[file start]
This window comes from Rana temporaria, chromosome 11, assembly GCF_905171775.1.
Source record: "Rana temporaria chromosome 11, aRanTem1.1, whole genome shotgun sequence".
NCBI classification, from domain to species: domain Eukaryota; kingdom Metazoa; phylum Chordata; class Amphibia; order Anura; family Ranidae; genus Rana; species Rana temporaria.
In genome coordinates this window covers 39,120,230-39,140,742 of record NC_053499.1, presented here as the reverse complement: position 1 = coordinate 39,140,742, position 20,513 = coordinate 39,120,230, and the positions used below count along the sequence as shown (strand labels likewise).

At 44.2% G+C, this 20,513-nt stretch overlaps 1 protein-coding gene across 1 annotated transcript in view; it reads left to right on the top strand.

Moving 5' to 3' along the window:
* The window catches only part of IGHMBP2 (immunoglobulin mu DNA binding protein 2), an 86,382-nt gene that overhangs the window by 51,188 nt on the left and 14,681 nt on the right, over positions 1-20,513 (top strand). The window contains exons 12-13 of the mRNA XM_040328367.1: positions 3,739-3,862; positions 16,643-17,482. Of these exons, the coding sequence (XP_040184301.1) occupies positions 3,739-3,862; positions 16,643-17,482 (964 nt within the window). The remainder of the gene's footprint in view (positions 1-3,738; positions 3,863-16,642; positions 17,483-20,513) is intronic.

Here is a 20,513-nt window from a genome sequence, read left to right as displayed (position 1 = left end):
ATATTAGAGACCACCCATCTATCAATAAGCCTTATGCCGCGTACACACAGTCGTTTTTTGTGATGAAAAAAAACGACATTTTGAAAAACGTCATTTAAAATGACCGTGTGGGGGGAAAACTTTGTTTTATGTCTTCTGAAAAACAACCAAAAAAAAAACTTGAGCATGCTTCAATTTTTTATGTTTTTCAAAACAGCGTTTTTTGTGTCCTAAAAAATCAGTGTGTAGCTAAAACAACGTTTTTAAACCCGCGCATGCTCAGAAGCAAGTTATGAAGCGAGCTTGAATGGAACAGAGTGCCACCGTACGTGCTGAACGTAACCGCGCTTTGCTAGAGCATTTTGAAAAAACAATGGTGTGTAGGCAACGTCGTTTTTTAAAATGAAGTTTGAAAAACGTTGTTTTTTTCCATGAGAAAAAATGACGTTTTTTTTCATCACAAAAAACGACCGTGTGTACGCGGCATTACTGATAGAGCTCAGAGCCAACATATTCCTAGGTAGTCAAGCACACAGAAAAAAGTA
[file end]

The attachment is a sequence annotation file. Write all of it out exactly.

This window comes from Rana temporaria, chromosome 11, assembly GCF_905171775.1.
Source record: "Rana temporaria chromosome 11, aRanTem1.1, whole genome shotgun sequence".
NCBI classification, from domain to species: domain Eukaryota; kingdom Metazoa; phylum Chordata; class Amphibia; order Anura; family Ranidae; genus Rana; species Rana temporaria.
In genome coordinates this window covers 39,120,230-39,140,742 of record NC_053499.1, presented here as the reverse complement: position 1 = coordinate 39,140,742, position 20,513 = coordinate 39,120,230, and the positions used below count along the sequence as shown (strand labels likewise).

At 44.2% G+C, this 20,513-nt stretch overlaps 1 protein-coding gene across 1 annotated transcript in view; it reads left to right on the top strand.

Moving 5' to 3' along the window:
* The window catches only part of IGHMBP2 (immunoglobulin mu DNA binding protein 2), an 86,382-nt gene that overhangs the window by 51,188 nt on the left and 14,681 nt on the right, over positions 1-20,513 (top strand). The window contains exons 12-13 of the mRNA XM_040328367.1: positions 3,739-3,862; positions 16,643-17,482. Of these exons, the coding sequence (XP_040184301.1) occupies positions 3,739-3,862; positions 16,643-17,482 (964 nt within the window). The remainder of the gene's footprint in view (positions 1-3,738; positions 3,863-16,642; positions 17,483-20,513) is intronic.

Here is a 20,513-nt window from a genome sequence, read left to right as displayed (position 1 = left end):
ATATTAGAGACCACCCATCTATCAATAAGCCTTATGCCGCGTACACACAGTCGTTTTTTGTGATGAAAAAAAACGACATTTTGAAAAACGTCATTTAAAATGACCGTGTGGGGGGAAAACTTTGTTTTATGTCTTCTGAAAAACAACCAAAAAAAAAACTTGAGCATGCTTCAATTTTTTATGTTTTTCAAAACAGCGTTTTTTGTGTCCTAAAAAATCAGTGTGTAGCTAAAACAACGTTTTTAAACCCGCGCATGCTCAGAAGCAAGTTATGAAGCGAGCTTGAATGGAACAGAGTGCCACCGTACGTGCTGAACGTAACCGCGCTTTGCTAGAGCATTTTGAAAAAACAATGGTGTGTAGGCAACGTCGTTTTTTAAAATGAAGTTTGAAAAACGTTGTTTTTTTCCATGAGAAAAAATGACGTTTTTTTTCATCACAAAAAACGACCGTGTGTACGCGGCATTACTGATAGAGCTCAGAGCCAACATATTCCTAGGTAGTCAAGCACACAGAAAAAAGTA